Testimony Summary on National Security Issues:
The Senate’s performance of its duty to consent to the President’s judicial appointment must be informed by a proper respect for the principle of separation of powers. It would be inappropriate to try to obtain commitments from a judicial nominee as to how that person would rule on particular cases if confirmed. It is as important for the Senate to respect the Judiciary’s independence as it is for the courts to refrain from legislating from the bench.
Congress and the Executive Branch have been engaged in a debate about how to protect the Nation’s values and the lives of its citizens since the September 11 attacks. The Senate is therefore encouraged to probe Judge Sotomayor’s views on the proper judicial role in the handling of national security issues. This is of utmost importance for two reasons.
First, the United States remains engaged in a protracted global war against al Qaeda, the Taliban and other enemies, and its conduct has presented legal challenges. Second, despite Judge Sotomayor’s long and distinguished service, she has not considered many cases in the national security area. In the most significant of such cases heard by Judge Sotomayor, Arar v. Ashcroft, the Second Circuit has yet to issue a decision.
Recently, the Supreme Court has dramatically expanded its role in the areas of national defense and foreign policy. This has significant implications for the prevent ion of another devastating attack. The principles the Supreme Court has developed since Hamdi v. Rumsfeld make it far more difficult for the United States to defeat any enemy that resorts to unconventional warfare.
The Supreme Court has imposed an unworkable habeas corpus framework with regard to the detainees now held at Guantanamo Bay, Cuba. The government has lost 26 of the 31 habeas cases that have been fully litigated so far at the District Court level – which underscores the practical difficulties caused by applying this framework. Lower courts are already beginning the process of extending this habeas regime to individuals held by the United States in other parts of the world, including Afghanistan. This development threatens our ability to wage war and it is fundamentally inconsistent with the Constitution and established precedent.
Although individuals held as enemy combatants within the United States or in overseas areas were able to obtain judicial review in a handful of cases, that foreign combatants held overseas should have been able to seek judicial intervention was virtually unthinkable. The individuals detained by the United States at Guantanamo and elsewhere were not without legal protection. Abuses against detainees can and have been prosecuted under the Uniform Code of Military Justice (UCMJ).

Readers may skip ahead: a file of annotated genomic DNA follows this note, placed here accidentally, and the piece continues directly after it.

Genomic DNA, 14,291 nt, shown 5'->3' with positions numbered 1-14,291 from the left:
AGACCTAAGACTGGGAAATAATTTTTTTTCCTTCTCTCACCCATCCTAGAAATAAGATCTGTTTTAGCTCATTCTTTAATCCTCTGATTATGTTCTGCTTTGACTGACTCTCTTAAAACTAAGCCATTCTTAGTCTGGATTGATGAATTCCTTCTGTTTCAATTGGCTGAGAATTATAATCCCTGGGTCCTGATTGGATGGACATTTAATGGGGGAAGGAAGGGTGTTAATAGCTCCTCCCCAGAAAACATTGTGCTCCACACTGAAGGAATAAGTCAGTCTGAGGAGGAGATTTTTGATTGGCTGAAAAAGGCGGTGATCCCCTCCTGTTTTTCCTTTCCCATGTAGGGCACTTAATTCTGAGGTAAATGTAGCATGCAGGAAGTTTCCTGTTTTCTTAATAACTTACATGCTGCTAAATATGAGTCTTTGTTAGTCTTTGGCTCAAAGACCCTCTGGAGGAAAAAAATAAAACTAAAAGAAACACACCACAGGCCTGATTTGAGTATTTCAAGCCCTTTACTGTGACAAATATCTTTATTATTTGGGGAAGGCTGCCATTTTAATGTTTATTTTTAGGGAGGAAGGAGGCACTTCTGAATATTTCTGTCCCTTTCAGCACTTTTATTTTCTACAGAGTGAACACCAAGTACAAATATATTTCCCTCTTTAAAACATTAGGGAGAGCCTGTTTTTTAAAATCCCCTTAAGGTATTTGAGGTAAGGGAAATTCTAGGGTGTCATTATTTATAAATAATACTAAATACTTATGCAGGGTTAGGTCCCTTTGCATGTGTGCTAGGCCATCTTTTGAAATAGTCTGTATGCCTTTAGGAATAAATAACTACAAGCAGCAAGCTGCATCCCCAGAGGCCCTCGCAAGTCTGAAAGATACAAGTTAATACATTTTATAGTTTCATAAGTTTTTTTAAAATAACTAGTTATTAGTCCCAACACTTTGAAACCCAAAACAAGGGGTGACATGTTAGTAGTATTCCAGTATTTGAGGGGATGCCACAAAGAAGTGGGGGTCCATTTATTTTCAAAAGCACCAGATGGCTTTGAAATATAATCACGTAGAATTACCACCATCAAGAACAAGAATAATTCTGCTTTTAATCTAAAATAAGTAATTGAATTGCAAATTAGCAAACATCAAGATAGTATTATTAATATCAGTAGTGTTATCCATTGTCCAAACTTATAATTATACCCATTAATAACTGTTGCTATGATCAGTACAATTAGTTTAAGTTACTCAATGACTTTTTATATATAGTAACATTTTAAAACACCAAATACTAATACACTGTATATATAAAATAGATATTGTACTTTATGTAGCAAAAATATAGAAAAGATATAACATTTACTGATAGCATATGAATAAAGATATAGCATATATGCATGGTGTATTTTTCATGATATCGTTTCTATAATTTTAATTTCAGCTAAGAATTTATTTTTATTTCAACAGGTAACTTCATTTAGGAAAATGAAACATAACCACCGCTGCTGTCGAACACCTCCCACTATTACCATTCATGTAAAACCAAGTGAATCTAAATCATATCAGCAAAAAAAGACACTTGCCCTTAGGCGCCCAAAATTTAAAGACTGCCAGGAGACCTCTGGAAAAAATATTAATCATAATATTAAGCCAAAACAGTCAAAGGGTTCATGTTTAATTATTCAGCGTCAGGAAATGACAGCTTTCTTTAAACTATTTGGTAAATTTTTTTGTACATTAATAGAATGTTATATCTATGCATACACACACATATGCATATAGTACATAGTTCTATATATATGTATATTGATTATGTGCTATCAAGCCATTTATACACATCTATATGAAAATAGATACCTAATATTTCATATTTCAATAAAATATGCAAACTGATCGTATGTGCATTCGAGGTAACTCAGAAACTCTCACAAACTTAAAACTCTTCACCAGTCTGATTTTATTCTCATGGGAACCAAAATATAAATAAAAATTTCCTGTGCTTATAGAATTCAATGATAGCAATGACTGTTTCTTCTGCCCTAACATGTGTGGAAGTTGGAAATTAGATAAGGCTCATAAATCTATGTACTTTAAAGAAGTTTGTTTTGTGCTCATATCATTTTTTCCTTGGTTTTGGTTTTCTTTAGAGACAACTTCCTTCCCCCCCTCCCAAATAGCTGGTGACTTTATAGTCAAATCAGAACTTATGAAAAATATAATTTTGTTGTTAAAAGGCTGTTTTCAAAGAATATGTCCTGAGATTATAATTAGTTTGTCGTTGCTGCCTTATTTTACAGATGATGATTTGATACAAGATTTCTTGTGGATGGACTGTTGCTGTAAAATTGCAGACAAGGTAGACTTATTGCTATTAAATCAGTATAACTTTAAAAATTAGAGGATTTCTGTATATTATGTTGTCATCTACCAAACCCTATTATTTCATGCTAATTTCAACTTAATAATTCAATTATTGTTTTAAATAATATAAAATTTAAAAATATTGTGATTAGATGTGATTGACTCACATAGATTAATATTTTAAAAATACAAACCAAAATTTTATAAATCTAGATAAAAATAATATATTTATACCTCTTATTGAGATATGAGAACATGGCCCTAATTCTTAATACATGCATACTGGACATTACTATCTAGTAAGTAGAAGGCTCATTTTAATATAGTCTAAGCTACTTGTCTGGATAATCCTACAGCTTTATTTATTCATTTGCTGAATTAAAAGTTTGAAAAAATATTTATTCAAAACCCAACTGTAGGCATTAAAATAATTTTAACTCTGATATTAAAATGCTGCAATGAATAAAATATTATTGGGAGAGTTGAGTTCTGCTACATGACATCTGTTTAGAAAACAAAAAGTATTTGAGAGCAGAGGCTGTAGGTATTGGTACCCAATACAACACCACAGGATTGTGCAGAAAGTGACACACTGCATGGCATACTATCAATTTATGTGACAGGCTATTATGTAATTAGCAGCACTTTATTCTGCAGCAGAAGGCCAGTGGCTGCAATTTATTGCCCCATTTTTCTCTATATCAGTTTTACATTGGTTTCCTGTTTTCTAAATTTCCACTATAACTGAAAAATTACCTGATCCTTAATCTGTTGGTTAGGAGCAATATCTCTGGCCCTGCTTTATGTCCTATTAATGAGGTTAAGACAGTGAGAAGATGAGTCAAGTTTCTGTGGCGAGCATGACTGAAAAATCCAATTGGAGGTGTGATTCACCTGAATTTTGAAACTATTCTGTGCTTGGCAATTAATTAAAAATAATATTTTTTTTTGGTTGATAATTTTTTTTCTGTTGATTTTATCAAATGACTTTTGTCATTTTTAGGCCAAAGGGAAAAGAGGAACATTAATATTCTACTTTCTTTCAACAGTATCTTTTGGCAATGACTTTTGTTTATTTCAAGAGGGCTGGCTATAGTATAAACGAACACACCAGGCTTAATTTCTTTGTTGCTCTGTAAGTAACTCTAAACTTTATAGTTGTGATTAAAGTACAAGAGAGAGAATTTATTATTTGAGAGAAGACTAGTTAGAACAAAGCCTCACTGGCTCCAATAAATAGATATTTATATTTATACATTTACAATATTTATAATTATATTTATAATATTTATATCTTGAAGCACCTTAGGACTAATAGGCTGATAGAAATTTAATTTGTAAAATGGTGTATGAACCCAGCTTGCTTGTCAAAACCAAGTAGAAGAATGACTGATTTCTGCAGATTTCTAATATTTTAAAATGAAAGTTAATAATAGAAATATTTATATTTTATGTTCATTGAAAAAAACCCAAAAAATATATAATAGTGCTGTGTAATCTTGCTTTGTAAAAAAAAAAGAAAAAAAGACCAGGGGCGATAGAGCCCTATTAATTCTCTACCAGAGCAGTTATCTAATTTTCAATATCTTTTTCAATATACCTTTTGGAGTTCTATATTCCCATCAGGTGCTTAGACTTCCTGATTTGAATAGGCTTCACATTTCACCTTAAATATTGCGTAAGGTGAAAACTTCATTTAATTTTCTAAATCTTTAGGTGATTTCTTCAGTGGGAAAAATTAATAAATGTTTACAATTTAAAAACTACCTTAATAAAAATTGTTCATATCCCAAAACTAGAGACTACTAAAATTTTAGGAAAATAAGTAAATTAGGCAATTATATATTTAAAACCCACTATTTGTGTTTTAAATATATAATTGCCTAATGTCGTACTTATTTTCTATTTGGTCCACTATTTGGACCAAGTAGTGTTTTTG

The above legal architecture gave way to judicial activism in the Hamdi case. There, a divided Court ruled that detainees were entitled to challenge their classification as enemy combatants through administrative proceedings. In the 2005 Detainee Treatment Act (“DTA”), Congress provided for a carefully tailored form of unprecedented judicial review.
In its next major decision, Hamdan v. Rumsfeld, the Supreme Court struck down the system of military commissions to try captured al Qaeda operatives. By opening the courthouse doors to our enemies, Boumediene created both uncertainty for our warfighters and opportunities for al Qaeda. This judicial activism was not prompted by the previous Administration’s allegedly exaggerated view of executive power. The Supreme Court invaded the constitutional prerogatives of both political branches.
I am troubled by assumptions that undergird the ongoing wave of judicial activism in national security: that the courts are the best guardians of civil liberties; and that the extension of judicial jurisdiction over all national security issues would produce a superior overall policy for the Nation.
These concerns are now shared by both sides of the aisle. Despite criticizing President Bush’s wartime policies during last year’s campaign, President Obama has continued – in substance if not necessarily in name – virtually all of them. His Administration’s litigation strategy on all of the pending key national security issues is identical to that of his predecessor’s.
Please note that my testimony represents my own opinions, and not those of my firm or its clients.
For More Information, Read the full testimony at http://davidrivkin.com/